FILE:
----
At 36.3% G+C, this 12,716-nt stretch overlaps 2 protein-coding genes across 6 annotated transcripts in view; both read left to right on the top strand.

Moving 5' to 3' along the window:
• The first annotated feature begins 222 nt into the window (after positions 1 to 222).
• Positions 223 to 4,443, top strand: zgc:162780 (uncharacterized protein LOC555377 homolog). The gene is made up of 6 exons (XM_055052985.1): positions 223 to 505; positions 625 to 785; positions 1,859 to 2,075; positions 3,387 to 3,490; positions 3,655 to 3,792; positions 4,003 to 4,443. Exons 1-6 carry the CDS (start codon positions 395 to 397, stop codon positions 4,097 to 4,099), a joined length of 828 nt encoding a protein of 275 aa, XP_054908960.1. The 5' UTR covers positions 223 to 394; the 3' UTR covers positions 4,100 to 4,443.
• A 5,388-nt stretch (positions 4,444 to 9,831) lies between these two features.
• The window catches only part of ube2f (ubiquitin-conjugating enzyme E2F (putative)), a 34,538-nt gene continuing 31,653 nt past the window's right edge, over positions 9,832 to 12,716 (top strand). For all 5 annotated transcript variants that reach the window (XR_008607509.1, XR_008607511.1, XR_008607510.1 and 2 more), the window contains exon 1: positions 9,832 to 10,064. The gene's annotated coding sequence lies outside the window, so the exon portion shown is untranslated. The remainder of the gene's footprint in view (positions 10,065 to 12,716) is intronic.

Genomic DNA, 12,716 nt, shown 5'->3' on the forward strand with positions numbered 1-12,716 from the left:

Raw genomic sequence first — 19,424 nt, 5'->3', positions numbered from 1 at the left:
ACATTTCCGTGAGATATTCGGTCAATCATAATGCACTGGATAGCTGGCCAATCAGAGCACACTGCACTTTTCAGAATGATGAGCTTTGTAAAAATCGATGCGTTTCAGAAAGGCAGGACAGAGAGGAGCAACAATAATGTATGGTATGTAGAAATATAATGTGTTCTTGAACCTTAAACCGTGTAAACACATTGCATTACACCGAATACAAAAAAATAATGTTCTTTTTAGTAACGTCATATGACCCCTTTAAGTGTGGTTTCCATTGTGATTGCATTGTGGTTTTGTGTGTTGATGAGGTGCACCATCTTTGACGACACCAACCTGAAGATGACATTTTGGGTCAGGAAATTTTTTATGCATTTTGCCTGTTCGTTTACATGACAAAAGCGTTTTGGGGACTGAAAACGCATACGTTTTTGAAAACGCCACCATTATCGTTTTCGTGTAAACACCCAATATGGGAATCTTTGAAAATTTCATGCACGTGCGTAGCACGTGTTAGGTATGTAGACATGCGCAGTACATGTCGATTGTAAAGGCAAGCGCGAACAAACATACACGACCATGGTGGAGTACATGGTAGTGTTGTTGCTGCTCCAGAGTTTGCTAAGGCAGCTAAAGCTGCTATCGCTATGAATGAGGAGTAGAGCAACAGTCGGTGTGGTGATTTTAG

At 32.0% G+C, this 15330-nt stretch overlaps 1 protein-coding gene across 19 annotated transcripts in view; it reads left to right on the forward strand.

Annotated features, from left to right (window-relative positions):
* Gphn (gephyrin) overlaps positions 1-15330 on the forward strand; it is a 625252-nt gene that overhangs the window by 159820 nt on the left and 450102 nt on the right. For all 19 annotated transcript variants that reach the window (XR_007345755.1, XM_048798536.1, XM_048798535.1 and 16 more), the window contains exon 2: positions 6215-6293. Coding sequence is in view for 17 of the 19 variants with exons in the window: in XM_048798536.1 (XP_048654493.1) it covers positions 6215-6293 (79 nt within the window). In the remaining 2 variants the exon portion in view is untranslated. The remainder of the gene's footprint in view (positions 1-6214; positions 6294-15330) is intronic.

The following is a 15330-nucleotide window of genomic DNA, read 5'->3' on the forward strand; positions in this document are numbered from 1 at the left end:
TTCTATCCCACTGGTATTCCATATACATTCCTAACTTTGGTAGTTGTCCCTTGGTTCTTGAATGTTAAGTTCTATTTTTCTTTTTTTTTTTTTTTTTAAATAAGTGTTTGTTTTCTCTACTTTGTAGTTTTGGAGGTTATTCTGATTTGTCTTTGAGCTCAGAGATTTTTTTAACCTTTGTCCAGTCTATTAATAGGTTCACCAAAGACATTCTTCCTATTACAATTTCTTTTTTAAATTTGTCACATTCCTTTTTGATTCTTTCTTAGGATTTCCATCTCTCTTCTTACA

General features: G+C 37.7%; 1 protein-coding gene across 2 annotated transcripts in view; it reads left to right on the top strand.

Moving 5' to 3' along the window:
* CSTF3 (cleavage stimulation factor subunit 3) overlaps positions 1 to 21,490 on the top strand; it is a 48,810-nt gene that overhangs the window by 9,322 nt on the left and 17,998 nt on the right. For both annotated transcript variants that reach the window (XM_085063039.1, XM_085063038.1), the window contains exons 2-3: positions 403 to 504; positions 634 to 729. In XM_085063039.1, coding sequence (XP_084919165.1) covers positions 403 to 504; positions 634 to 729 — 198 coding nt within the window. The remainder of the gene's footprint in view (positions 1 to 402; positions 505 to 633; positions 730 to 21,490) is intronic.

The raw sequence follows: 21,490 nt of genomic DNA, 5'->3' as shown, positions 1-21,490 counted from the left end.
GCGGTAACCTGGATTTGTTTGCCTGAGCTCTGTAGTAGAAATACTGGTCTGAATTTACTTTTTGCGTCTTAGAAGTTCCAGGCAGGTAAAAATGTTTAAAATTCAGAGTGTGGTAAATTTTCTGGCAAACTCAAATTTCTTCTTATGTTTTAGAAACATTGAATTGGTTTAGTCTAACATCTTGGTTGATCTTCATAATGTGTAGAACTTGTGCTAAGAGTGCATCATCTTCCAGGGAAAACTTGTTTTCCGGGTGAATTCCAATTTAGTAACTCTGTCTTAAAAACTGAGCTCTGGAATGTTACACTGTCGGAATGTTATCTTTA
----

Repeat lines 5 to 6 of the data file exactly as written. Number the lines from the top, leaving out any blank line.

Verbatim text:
• A 5,388-nt stretch (positions 4,444 to 9,831) lies between these two features.
• The window catches only part of ube2f (ubiquitin-conjugating enzyme E2F (putative)), a 34,538-nt gene continuing 31,653 nt past the window's right edge, over positions 9,832 to 12,716 (top strand). For all 5 annotated transcript variants that reach the window (XR_008607509.1, XR_008607511.1, XR_008607510.1 and 2 more), the window contains exon 1: positions 9,832 to 10,064. The gene's annotated coding sequence lies outside the window, so the exon portion shown is untranslated. The remainder of the gene's footprint in view (positions 10,065 to 12,716) is intronic.